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Thousands of parolees may reoffend, prisoners' rights body says as king is released

23 December 2019 - 12:04 By ERNEST MABUZA

The SA Prisoners Organisation for Human Rights (Sapohr) on Monday welcomed the release on parole of AbaThembu King Buyelekhaya Dalindyebo, but said thousands of other parolees will face difficulties after their release.

Sapohr spokesperson Golden Miles Bhudu said the family, friends and supporters of Fees Must Fall activist Kanya Cekeshe were waiting with bated breath for a similar move from the department of correctional services.

Bhudu said while the release of Dalindyebo was welcome, thousands of those qualifying for parole who were not kings faced challenges after being released.

“When prisoners complete their sentences or release on parole, they are given R20, and then sent alone into the world, presumably to begin a new life as a law-abiding citizen.

“Yet ex-prisoners face tremendous obstacles when they try to become productive members of society,” Bhudu said.

He said prison did little to provide a prisoner with skills or resources to find a job when they leave jail.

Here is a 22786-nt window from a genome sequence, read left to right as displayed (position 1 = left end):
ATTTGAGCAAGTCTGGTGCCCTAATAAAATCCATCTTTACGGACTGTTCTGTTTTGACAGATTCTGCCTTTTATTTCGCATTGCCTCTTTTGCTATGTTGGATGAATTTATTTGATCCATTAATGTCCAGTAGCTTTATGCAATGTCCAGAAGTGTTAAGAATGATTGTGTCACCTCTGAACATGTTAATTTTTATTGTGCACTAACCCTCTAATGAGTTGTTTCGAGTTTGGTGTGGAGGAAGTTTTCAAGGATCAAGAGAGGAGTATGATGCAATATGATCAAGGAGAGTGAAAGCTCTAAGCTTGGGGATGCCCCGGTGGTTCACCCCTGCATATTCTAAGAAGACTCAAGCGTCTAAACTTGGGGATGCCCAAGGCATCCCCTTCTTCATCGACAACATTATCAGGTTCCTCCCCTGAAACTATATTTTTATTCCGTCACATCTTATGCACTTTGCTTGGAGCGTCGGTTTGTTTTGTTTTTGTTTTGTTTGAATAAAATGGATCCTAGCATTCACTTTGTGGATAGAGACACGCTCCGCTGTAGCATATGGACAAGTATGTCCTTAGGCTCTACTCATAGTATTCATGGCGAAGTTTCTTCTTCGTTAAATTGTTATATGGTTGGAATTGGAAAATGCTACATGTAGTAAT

“Prisoners [in jail] must adapt by learning survival skills that are often diametrically opposed to those that promote survival in the outside world. Hence they are held as economic hostages for life,” Bhudu said.

He said prison punished independent thinking and action.

Bhudu said prison fostered dependency, idleness, violence, and the deterioration of human relationships – all of which made reintegration into society extremely difficult.

Bhudu said a person coming out of prison had a number of options.

He said the former prisoner could get a job, which would be difficult, mainly because of the criminal record. They could attempt to get a grant from the department of social development.

Bhudu said another option was for a former prisoner to commit crime.

Tragically the statistics bear out this conclusion. An estimated 34.9% percent of prisoners released in 2015 nationwide were rearrested for a felony or serious misdemeanour within two years of discharge,” he said.